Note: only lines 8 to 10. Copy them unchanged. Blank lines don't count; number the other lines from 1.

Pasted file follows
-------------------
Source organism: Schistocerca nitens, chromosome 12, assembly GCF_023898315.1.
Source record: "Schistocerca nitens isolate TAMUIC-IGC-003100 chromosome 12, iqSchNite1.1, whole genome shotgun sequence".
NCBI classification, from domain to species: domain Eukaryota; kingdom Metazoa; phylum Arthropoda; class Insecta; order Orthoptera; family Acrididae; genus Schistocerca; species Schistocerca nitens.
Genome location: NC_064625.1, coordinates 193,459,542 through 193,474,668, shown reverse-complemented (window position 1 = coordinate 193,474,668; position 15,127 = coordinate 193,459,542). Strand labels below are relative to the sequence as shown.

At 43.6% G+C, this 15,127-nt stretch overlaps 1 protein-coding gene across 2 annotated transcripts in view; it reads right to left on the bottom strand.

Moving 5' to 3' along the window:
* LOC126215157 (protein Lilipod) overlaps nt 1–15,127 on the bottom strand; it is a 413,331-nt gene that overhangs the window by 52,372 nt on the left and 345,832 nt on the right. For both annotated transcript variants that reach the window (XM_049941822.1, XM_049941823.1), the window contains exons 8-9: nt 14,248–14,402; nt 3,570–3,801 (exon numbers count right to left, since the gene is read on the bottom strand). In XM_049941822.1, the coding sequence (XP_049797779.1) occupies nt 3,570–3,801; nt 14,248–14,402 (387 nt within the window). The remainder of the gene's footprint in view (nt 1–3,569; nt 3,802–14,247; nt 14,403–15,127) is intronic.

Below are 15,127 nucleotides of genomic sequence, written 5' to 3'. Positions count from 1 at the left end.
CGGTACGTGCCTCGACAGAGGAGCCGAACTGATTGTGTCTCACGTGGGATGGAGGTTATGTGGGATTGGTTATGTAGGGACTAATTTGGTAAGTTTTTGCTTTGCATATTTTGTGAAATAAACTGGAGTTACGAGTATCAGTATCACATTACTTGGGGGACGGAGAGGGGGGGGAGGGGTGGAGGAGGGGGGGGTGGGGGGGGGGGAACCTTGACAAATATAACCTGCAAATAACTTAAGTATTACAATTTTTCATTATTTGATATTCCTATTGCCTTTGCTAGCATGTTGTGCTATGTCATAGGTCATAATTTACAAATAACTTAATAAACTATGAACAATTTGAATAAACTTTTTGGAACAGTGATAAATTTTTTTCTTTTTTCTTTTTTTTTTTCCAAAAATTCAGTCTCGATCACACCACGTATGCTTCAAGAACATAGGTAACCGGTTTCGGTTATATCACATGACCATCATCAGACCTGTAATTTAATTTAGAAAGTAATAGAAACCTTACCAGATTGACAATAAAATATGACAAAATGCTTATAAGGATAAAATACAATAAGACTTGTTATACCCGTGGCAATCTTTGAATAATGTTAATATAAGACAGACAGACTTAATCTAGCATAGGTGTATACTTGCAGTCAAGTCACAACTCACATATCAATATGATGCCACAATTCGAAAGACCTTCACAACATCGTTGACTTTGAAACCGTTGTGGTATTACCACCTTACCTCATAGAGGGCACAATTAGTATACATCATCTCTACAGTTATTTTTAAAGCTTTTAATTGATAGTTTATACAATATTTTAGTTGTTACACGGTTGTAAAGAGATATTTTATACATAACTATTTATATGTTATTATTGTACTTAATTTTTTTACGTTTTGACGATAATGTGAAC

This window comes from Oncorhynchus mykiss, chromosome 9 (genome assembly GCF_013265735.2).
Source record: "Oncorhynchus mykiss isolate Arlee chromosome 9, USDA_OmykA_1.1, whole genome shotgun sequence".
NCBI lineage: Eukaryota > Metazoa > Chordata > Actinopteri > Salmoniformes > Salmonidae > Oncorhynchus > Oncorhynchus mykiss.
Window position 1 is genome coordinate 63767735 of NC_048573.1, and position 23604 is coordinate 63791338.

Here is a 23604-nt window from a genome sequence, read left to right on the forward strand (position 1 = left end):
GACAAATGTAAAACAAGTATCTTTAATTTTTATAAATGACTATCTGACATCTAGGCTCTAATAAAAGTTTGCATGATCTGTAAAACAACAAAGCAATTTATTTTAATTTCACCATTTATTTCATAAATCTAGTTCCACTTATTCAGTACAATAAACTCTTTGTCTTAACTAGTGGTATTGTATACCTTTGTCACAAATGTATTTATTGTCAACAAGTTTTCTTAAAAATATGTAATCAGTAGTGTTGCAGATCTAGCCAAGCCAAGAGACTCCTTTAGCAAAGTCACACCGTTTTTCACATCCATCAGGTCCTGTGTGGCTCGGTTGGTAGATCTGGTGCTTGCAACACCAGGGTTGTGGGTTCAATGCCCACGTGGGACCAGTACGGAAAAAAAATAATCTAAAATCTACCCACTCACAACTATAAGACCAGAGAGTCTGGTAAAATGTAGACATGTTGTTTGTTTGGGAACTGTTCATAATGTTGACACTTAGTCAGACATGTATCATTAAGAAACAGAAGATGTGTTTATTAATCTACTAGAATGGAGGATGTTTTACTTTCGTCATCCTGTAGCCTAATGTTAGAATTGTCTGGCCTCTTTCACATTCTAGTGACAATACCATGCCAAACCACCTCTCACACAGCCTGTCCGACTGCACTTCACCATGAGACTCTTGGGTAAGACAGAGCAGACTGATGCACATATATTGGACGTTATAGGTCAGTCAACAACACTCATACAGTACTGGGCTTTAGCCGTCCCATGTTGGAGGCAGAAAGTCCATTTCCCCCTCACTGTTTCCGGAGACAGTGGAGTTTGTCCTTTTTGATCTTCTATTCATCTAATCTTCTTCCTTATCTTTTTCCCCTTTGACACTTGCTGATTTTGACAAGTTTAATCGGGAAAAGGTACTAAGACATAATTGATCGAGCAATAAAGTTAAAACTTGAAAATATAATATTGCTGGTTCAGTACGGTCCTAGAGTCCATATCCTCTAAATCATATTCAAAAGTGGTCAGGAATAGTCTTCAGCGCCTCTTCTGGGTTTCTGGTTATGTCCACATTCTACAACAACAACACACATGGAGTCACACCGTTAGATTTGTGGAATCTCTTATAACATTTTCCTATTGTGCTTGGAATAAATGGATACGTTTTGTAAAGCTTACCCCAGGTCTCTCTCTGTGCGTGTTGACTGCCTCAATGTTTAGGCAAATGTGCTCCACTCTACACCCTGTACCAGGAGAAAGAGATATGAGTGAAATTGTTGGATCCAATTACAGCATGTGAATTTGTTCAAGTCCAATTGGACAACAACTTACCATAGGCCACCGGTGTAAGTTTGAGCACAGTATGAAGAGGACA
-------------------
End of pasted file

Below are 15,127 nucleotides of genomic sequence, written 5' to 3'. Positions count from 1 at the left end.
CGGTACGTGCCTCGACAGAGGAGCCGAACTGATTGTGTCTCACGTGGGATGGAGGTTATGTGGGATTGGTTATGTAGGGACTAATTTGGTAAGTTTTTGCTTTGCATATTTTGTGAAATAAACTGGAGTTACGAGTATCAGTATCACATTACTTGGGGGACGGAGAGGGGGGGGAGGGGTGGAGGAGGGGGGGGTGGGGGGGGGGGAACCTTGACAAATATAACCTGCAAATAACTTAAGTATTACAATTTTTCATTATTTGATATTCCTATTGCCTTTGCTAGCATGTTGTGCTATGTCATAGGTCATAATTTACAAATAACTTAATAAACTATGAACAATTTGAATAAACTTTTTGGAACAGTGATAAATTTTTTTCTTTTTTCTTTTTTTTTTTCCAAAAATTCAGTCTCGATCACACCACGTATGCTTCAAGAACATAGGTAACCGGTTTCGGTTATATCACATGACCATCATCAGACCTGTAATTTAATTTAGAAAGTAATAGAAACCTTACCAGATTGACAATAAAATATGACAAAATGCTTATAAGGATAAAATACAATAAGACTTGTTATACCCGTGGCAATCTTTGAATAATGTTAATATAAGACAGACAGACTTAATCTAGCATAGGTGTATACTTGCAGTCAAGTCACAACTCACATATCAATATGATGCCACAATTCGAAAGACCTTCACAACATCGTTGACTTTGAAACCGTTGTGGTATTACCACCTTACCTCATAGAGGGCACAATTAGTATACATCATCTCTACAGTTATTTTTAAAGCTTTTAATTGATAGTTTATACAATATTTTAGTTGTTACACGGTTGTAAAGAGATATTTTATACATAACTATTTATATGTTATTATTGTACTTAATTTTTTTACGTTTTGACGATAATGTGAAC

This window comes from Oncorhynchus mykiss, chromosome 9 (genome assembly GCF_013265735.2).